* Oil GDP shrinks by 5.0 pct
* Non-oil GDP contracts by 4.9 pct
* Venezuela bucks recovery trend in Latin America
(adds details, figures)
CARACAS, May 20 (Reuters) - Venezuela’s economy is bucking the global recovery trend to remain stuck in recession, with a 5.8 percent contraction in the first quarter of 2010, the central bank said on Tuesday.
The South American OPEC member’s contraction in the first three months, compared with the same period of 2009, had been widely forecast by analysts who expect Venezuela to be the only nation in Latin America with negative growth in 2010.
The 5.8 percent decline was exactly the same as the fall in the first quarter of 2009.
Oil gross domestic product shrank 5.0 percent year-on-year in the first quarter, while non-oil GDP shrank 4.9 percent.
The central bank attributed the contraction principally to restricted access to foreign currency for imports, lower internal demand and electricity rationing.
Regarding the oil sector’s performance, in unusually blunt language, the bank said it was due to falls in production, “operative problems”, maintenance stoppages and the channeling of diesel to run thermal generators during a power crisis.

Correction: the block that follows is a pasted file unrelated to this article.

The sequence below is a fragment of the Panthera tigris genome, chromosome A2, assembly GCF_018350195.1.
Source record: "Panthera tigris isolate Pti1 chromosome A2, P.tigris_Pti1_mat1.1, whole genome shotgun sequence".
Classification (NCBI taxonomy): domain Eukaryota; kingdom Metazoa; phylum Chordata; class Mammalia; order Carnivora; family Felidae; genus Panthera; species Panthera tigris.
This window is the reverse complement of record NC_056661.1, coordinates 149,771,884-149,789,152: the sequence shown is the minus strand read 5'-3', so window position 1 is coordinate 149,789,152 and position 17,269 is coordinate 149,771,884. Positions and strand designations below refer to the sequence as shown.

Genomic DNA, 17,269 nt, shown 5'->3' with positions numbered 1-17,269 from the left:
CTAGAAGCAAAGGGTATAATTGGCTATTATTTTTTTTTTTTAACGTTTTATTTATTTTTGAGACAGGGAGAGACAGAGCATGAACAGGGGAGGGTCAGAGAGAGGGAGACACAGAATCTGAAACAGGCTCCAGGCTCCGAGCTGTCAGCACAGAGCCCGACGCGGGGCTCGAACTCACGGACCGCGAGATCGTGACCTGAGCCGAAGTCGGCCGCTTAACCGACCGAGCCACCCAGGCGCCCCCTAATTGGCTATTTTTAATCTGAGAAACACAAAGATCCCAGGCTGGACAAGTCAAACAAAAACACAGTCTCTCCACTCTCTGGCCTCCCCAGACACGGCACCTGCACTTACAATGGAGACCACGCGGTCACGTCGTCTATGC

After 11 years in power, President Hugo Chavez blames Venezuela’s economic problems on a global crisis in capitalism and the impact of a traditional elite he says are bent on wrecking his model and driving him from power.
Critics, however, say his socialist policies — including widespread nationalizations, currency controls and pressure on the private sector — are ruining what should be one of Latin America’s richest nations, due to its oil wealth.
In the first quarter figures, the public sector fell 2.8 percent while the private sector tumbled a far more dramatic 6.0 percent, compared to the same period of 2009.
Chavez has already said another contraction this year — after last year’s fall of 3.3 percent — would not be a reason to worry, since it was caused partly by a drop in imports of non-essential items like new cars.
But the economic crisis, including runaway inflation, is starting to erode his traditionally high popularity levels, analysts say. Chavez faces a legislative election in September that is a precursor to a presidential vote in 2012.
By sector, transport suffered the biggest drop in the first quarter, contracting 15.9 percent, followed by trade with a decline of 11.6, manufacturing down 9.9, financial institutions down 9.7 and construction down 7.8. (Reporting by Enrique Pretel, Eyanir Chinea, Marianna Parraga and Patricia Rondon; Writing by Andrew Cawthorne and Daniel Wallis; Editing by Diane Craft)